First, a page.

This is a good time to assess your readiness to weather the weather.

1. What alternate means do you have to heat your home if the power fails?
2. How much bottled water do you have on hand right now?
3. Do you have working flashlights and do you know where they are?
4. Where is you battery powered radio?
5. Do you have extra batteries for all your flashlights and radios?
6. Is there enough canned food in your house to feed everyone for several days?
7. What alternate means do you have to cook/heat food if the power goes out?
8. Do you have a supply of games, cards, and books to help pass the time waiting?
9. Just before a typical shopping day, how many meals could you serve?
10. How long do you expect it might take before services are restored after an outage?

In February 1979, my wife and I were staying with her mother in the D.C. Metro area when nearly two feet of snow shut down everything for nearly four days. Grocery shelves emptied in anticipation of the storm and abandoned cars hampered snow removal on major highways. It was a mess for many but we did all right with supplies we had.

In September of that year, hurricane Frederic shut down power to our home in Southern Maryland for four days and being on a community well, it meant we had no water. With a four month old and powdered formula, water is vital. Again, we got through with plenty of stored resource.

Those who fall victim to storms and outages do so because they expect goods and services to be always available. They fail to plan for disruptions. Don't let it happen to you. You can turn a snowstorm into a bonus vacation. -----

A new preparedness novel is published and available through every major bookstore. Days of Ragnarok is the gripping story of Jason and Anna Connors who return from a reverse sail from Hawaii to discover their world has changed. Sneaking back into their own country, they face the challenge of making provision and shelter designed for ten, expand to serve fifty! Faith and fortitude are important tools in facing uncertain times. If you ask for it at your bookstore you can avoid Amazon's shipping and handling. Here's a link: Days of Ragnarok.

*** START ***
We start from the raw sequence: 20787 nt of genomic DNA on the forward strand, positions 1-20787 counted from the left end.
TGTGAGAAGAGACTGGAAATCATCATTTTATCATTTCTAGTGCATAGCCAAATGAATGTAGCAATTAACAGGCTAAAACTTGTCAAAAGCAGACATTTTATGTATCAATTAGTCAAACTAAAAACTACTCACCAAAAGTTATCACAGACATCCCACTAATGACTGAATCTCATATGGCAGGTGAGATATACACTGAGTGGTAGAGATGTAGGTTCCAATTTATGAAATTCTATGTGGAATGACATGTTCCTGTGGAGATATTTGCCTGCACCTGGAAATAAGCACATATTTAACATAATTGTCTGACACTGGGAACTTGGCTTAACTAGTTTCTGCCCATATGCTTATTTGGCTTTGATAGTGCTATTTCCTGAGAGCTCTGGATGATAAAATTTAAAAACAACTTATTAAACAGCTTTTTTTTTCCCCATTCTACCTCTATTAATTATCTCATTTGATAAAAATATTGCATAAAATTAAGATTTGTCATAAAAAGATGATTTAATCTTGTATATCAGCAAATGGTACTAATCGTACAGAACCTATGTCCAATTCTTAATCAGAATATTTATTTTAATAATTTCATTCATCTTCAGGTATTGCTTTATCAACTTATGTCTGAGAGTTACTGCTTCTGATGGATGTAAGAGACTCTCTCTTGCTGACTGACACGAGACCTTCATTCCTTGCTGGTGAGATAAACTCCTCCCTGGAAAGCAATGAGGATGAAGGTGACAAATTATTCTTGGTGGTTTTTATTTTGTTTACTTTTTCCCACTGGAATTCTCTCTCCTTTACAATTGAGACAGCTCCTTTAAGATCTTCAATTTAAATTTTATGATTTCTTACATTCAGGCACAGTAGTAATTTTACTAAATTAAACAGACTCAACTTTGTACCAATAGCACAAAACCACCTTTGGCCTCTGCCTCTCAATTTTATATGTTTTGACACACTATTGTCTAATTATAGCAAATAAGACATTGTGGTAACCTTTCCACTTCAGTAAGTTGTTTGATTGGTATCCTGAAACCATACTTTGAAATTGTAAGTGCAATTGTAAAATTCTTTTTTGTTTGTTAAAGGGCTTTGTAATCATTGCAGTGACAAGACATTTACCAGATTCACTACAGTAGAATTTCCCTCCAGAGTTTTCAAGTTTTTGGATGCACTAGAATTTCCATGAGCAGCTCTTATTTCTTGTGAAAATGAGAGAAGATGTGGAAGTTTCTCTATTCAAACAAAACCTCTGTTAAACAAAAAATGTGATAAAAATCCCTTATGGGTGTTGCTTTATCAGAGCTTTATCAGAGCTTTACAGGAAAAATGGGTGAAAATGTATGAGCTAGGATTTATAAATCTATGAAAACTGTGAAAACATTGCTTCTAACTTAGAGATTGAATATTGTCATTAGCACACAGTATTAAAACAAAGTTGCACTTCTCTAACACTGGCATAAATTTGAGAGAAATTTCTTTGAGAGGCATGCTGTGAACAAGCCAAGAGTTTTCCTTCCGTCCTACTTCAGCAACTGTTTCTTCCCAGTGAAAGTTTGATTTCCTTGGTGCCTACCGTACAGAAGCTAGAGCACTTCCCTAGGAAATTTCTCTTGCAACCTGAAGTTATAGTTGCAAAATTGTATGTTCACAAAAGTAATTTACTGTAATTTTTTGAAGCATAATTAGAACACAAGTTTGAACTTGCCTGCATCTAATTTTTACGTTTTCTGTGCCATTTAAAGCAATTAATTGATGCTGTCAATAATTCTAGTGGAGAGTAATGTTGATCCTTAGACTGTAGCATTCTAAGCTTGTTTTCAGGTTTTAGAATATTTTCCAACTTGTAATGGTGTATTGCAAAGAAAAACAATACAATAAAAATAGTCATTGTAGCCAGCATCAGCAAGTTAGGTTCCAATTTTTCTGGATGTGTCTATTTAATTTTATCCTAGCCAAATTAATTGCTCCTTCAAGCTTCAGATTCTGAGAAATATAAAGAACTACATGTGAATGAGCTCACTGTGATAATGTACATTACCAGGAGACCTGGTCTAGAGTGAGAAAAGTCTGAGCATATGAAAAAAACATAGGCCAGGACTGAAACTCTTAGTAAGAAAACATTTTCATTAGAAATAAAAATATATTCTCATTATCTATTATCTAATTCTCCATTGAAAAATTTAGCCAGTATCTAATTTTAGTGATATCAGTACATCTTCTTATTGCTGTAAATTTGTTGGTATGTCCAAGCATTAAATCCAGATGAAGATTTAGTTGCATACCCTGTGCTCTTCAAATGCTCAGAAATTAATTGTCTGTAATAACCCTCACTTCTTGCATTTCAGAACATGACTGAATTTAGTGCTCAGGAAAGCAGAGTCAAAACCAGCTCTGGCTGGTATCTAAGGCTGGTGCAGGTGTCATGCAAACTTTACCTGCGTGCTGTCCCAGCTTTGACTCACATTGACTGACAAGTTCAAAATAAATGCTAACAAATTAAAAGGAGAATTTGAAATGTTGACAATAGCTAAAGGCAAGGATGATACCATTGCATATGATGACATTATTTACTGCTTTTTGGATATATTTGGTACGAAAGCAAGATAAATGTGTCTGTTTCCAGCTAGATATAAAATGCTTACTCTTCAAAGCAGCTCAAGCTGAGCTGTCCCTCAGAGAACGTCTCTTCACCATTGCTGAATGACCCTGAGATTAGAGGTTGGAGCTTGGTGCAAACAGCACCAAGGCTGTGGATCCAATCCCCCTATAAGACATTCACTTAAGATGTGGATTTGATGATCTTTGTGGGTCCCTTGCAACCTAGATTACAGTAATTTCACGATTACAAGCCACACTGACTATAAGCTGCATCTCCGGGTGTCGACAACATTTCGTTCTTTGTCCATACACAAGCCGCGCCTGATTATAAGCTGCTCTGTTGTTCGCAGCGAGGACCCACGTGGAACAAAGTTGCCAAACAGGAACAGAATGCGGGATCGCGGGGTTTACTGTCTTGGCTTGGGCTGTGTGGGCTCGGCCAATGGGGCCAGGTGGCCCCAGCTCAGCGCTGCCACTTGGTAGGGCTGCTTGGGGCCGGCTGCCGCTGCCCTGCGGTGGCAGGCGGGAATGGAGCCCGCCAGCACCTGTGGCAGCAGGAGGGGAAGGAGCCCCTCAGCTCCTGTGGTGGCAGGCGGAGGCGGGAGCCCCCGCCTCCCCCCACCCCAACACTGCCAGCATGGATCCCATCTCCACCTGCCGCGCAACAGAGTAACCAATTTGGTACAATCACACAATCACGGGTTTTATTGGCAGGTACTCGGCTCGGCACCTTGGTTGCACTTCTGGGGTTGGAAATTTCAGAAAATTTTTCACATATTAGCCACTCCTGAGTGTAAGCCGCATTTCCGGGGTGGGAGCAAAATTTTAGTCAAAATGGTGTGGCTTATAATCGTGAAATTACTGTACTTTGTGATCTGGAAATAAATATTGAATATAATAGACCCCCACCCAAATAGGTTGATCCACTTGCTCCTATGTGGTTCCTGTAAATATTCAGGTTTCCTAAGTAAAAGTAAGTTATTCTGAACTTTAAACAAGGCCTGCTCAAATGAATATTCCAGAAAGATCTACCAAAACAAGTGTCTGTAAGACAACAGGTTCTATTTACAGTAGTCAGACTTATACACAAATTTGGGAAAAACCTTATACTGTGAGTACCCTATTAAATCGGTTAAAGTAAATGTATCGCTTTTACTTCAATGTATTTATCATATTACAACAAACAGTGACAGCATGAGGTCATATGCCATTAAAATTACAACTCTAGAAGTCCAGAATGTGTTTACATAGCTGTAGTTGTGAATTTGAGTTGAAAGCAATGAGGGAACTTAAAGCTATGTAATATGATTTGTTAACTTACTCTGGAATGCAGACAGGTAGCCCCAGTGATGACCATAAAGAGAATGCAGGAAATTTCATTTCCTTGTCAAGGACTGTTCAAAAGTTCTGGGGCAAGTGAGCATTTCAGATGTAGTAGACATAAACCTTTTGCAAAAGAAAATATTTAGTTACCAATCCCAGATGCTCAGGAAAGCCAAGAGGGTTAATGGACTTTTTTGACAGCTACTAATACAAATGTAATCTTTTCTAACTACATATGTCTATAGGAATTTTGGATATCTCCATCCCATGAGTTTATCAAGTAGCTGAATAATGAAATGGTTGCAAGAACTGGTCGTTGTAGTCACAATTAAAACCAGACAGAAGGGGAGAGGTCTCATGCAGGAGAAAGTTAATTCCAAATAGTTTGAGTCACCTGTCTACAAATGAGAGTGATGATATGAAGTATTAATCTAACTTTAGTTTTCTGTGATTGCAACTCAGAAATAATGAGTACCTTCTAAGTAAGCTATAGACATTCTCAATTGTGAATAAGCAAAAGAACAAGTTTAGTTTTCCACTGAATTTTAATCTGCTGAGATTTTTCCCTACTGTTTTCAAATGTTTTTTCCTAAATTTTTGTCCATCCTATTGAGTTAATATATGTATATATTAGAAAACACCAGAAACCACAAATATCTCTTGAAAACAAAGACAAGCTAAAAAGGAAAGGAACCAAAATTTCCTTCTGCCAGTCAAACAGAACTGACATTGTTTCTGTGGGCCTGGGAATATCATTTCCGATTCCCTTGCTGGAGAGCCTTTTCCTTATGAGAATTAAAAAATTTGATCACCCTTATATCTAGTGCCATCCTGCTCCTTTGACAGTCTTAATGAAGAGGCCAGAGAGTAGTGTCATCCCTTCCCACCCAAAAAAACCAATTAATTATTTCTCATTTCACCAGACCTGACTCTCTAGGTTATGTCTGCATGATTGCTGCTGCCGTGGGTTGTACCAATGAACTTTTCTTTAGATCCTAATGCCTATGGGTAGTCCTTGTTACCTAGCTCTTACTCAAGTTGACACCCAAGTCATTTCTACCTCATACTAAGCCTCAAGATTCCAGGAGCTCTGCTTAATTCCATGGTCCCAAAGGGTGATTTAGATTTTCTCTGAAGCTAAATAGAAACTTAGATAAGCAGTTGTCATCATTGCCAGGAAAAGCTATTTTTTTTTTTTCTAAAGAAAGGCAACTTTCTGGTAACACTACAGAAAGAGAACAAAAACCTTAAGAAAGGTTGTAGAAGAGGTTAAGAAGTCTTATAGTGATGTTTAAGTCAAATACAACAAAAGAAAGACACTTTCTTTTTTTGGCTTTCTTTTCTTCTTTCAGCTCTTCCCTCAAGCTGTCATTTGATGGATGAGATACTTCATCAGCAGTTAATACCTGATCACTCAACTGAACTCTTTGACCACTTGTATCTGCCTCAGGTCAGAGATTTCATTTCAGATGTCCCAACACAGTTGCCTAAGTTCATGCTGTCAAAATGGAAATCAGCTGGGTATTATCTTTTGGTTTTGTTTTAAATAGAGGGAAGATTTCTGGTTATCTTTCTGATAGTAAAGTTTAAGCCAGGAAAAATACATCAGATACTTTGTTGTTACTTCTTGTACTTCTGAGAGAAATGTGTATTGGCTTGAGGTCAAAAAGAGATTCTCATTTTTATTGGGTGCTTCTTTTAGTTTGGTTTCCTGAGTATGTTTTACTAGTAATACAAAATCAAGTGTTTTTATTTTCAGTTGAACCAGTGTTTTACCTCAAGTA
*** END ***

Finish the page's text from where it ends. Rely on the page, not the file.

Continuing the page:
A preparedness lifestyle is a progressive journey that moves a person to depend less on the national institution of supply and creates a more controlled and simple way of life. I have identified four areas of attention: Food, Fuel, First-aid, and Firearms. There are other groupings and certainly some areas that fall outside of these four but the “Four -F's” are a good start.

America holds a fragile grip on its system of infrastructure. Like a 'house of cards,' if one element falls, the rest will tumble. Think about how much of our world is dependent on electricity, yet the system of generation and distribution of that power (called a grid) has become overloaded and in many areas has fallen into disrepair. The grid is showing its age as we experience seasonal 'roving blackouts,' peak usage surcharges, and more frequent equipment failure outages. Electricity runs our bank, grocery store, gas pump, and Internet. Every system of supply and social order is dependent on electricity to hold it all together. What if it failed?

Urban homes keep an average four day food supply on hand. That grows to about ten days for suburban homes and two weeks to a month for more remote rural locations. It's clear that were our national food distribution halted, social order would start to crumble within a week.

There is a reason why preparedness has moved from a fringe following to one of the top ten subjects for books, television series, and business.